3.  The old saying is that "dilution is the solution to pollution."  But that doesn't work if there are concentrated amounts of a chemical in a spot that is leaching its toxins into the soil.  Hopefully you are not dealing with that kind of a situation -- old leaking barrels of chemical sludge.  If that is your situation, it's going to be costly to dig up the contaminated soil.  But the last thing you should do is think that if you just put a foot of clean soil on top, that the problem will go away.  

4.  If it took them 40 or 50 years to create that nightmare, its going to take a lot of effort and money to clean it up.  Take it on, one bite at a time.  Don't get overwhelmed by thinking you've got to clean it all up this summer.

 
garden master
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I agree with getting the soil tested, find out what is in there, so you can figure out the best way to deal with it. If it's noxious chemicals, you don't want to be digging though it by hand, if it's just debris you can dig by hand if you want. I agree with Mike Jay, digging it out and doing it right might be cheaper, it's DEFINITELY cheaper than cancer. Then fungus up what is left.  Marco Banks wrote it all up very nicely :)
I'd definitely vote for find out what exactly you are dealing with.

I'm also in MO, south of you, and I cringe when I see people dump things here, and burn things that should not be burned. I was looking for a trailer to borrow, a guy said "if you unload this one, you can borrow it" he had been roofing, the trailer was full of old asphalt shingles. "Where do I take it?"  "oh, just find a ravine someplace and heave it in!"  No, NO, NO! and NO!!  

Good to meet you, neighbor! Welcome to Permies! :D
 
Mike Jay
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Does anyone have a suggestion for how and where to send a sample to get it tested?  I wouldn't even know what to ask for...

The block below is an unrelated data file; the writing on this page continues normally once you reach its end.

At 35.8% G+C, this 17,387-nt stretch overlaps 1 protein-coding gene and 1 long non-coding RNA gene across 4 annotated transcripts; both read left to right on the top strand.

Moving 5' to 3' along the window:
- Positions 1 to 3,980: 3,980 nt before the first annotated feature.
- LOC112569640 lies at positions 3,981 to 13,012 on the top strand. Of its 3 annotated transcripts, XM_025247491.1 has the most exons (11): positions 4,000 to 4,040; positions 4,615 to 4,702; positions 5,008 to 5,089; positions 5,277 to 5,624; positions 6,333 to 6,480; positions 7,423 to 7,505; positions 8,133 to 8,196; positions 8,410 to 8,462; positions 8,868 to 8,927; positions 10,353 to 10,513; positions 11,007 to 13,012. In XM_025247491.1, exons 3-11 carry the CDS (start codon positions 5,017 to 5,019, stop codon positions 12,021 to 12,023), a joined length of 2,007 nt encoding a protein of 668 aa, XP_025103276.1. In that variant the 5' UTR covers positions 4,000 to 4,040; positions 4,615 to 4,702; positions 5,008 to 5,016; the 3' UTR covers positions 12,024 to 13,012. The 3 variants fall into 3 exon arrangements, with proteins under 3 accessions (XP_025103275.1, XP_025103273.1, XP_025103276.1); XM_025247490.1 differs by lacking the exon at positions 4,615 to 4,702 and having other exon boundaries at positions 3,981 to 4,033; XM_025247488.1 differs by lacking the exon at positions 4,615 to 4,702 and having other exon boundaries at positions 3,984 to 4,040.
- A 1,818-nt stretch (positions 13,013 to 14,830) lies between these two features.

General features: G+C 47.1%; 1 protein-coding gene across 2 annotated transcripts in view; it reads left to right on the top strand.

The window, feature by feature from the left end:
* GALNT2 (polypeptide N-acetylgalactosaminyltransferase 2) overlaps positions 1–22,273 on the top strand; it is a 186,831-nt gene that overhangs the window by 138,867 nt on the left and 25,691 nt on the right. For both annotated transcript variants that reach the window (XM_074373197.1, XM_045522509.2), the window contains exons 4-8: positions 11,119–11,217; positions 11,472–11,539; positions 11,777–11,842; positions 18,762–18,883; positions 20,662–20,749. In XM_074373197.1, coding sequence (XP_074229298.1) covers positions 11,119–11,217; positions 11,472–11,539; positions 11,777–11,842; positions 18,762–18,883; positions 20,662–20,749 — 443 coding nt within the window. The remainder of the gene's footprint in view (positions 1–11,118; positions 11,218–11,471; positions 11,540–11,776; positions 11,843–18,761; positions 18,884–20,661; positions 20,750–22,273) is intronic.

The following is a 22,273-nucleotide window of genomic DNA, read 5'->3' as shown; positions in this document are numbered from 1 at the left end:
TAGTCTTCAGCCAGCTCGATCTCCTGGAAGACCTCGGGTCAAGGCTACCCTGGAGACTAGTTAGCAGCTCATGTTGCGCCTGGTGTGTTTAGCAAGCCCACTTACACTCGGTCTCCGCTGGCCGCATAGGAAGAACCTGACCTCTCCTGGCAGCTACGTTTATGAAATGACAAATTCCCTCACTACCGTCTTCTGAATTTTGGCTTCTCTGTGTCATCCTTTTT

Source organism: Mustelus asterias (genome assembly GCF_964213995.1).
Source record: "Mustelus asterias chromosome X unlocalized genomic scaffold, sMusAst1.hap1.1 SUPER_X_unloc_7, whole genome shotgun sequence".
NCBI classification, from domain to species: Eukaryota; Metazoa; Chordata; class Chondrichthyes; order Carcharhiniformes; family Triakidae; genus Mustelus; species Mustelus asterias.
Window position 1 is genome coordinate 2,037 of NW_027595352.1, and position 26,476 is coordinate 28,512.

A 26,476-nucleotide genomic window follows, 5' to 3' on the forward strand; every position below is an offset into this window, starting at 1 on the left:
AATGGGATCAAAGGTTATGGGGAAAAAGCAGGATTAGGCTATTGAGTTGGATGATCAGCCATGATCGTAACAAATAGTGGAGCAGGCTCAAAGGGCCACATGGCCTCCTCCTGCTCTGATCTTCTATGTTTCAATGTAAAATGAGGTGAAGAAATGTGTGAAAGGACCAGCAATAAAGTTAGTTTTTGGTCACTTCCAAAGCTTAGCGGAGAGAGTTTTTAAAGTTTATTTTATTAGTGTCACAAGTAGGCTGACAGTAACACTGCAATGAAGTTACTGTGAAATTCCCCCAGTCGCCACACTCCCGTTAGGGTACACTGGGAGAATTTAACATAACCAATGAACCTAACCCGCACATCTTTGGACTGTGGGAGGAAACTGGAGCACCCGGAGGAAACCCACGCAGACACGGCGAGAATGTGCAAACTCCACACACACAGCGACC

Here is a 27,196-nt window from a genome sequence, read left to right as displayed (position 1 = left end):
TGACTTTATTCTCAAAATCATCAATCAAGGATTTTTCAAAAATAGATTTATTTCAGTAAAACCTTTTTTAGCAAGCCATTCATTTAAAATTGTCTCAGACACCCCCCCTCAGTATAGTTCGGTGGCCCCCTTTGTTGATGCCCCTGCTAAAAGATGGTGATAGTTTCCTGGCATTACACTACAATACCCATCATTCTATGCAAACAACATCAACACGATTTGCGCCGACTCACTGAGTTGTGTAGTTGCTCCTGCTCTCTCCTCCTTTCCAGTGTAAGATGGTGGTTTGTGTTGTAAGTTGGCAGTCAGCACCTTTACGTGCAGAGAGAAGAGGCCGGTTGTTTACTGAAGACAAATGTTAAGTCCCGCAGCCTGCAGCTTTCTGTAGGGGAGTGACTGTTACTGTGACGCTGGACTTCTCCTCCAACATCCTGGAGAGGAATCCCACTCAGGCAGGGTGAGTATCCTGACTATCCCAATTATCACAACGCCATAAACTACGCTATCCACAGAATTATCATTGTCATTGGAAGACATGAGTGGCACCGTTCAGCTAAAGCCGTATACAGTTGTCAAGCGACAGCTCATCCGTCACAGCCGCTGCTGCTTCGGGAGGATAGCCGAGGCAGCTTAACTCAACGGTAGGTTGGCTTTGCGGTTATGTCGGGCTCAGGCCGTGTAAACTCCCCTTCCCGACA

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I've  bio-remediated old gas stations for diesel and gasoline as well as some old oil.  If the contamination was high, several feet of topsoil was removed and new fill brought in before the next step.  If it was just normal leaking (hard to believe it's OK to have leaking tanks, but it was pretty common), or after removal of top soil, we'd have several 6" holes drilled, cased and capped around the property.  We'd then add a mix of bacteria and nutrients to the ground, as well as water to soak the site and distribute the bacteria and nutrients.  Over a couple of years we'd treat it every couple of months, allowing it to drain away and oxygenate in between.  We'd take water samples from the wells and get them analyzed for diesel/gas.

Now, we had the advantage of a Phase 1 study that identified the likely contaminants, showed test results from various points on the properties and often gave us an idea of the ground structure and groundwater flow patterns.  Diesel is easier to bio-remediate (or was at the time) than gas, but all the sites were remediated after 2-5 years.  The application would take a day for each nutrient & water treatment, every couple of months, so I think it's a great way to address it.  

I don't know the bacteria or nutrients we used as they were proprietary, but if you look up the gentleman Marco mentioned, you'll probably find what you're looking for.

I really like Marco's idea of excavating and chipping, but I'd go down 3 feet if possible if it were my property.  I'd then fill it with wood chips and also whatever else the different bacteria/fungi need to thrive.  I would then inoculate it and give it lots of nutrients, mainly molasses for energy.  I'd feed it every 2 weeks for 4-6 months, then every month, giving it nutrients and water, but let it dry out somewhat between feedings to allow air to get drawn down into the soil.  You may also want to investigate adding hydrogen peroxide as an oxygenator, but you have to be careful how much you add as it can kill microbes if you add too much.